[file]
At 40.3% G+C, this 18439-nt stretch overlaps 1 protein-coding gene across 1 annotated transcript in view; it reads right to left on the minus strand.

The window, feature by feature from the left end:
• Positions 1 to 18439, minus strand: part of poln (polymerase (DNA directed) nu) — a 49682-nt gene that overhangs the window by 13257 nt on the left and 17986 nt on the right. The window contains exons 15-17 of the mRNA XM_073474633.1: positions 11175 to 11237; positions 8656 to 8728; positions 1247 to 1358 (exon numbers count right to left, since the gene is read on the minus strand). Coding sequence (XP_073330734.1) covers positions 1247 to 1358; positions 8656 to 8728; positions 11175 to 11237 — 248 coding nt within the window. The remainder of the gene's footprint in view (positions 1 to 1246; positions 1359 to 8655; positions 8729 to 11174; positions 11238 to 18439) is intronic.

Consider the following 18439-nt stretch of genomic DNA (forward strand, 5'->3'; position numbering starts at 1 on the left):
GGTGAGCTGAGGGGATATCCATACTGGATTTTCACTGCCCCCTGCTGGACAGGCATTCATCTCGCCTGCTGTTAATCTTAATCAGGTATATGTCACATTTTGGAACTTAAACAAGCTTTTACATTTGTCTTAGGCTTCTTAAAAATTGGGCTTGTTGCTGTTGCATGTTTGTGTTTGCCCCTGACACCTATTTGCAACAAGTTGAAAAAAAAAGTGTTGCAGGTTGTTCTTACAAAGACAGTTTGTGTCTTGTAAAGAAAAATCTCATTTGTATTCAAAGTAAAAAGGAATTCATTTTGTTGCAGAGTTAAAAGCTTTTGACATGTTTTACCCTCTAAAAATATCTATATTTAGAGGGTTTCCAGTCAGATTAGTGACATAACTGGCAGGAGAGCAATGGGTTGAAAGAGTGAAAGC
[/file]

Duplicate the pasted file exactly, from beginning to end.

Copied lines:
At 40.3% G+C, this 18439-nt stretch overlaps 1 protein-coding gene across 1 annotated transcript in view; it reads right to left on the minus strand.

The window, feature by feature from the left end:
• Positions 1 to 18439, minus strand: part of poln (polymerase (DNA directed) nu) — a 49682-nt gene that overhangs the window by 13257 nt on the left and 17986 nt on the right. The window contains exons 15-17 of the mRNA XM_073474633.1: positions 11175 to 11237; positions 8656 to 8728; positions 1247 to 1358 (exon numbers count right to left, since the gene is read on the minus strand). Coding sequence (XP_073330734.1) covers positions 1247 to 1358; positions 8656 to 8728; positions 11175 to 11237 — 248 coding nt within the window. The remainder of the gene's footprint in view (positions 1 to 1246; positions 1359 to 8655; positions 8729 to 11174; positions 11238 to 18439) is intronic.

Consider the following 18439-nt stretch of genomic DNA (forward strand, 5'->3'; position numbering starts at 1 on the left):
GGTGAGCTGAGGGGATATCCATACTGGATTTTCACTGCCCCCTGCTGGACAGGCATTCATCTCGCCTGCTGTTAATCTTAATCAGGTATATGTCACATTTTGGAACTTAAACAAGCTTTTACATTTGTCTTAGGCTTCTTAAAAATTGGGCTTGTTGCTGTTGCATGTTTGTGTTTGCCCCTGACACCTATTTGCAACAAGTTGAAAAAAAAAGTGTTGCAGGTTGTTCTTACAAAGACAGTTTGTGTCTTGTAAAGAAAAATCTCATTTGTATTCAAAGTAAAAAGGAATTCATTTTGTTGCAGAGTTAAAAGCTTTTGACATGTTTTACCCTCTAAAAATATCTATATTTAGAGGGTTTCCAGTCAGATTAGTGACATAACTGGCAGGAGAGCAATGGGTTGAAAGAGTGAAAGC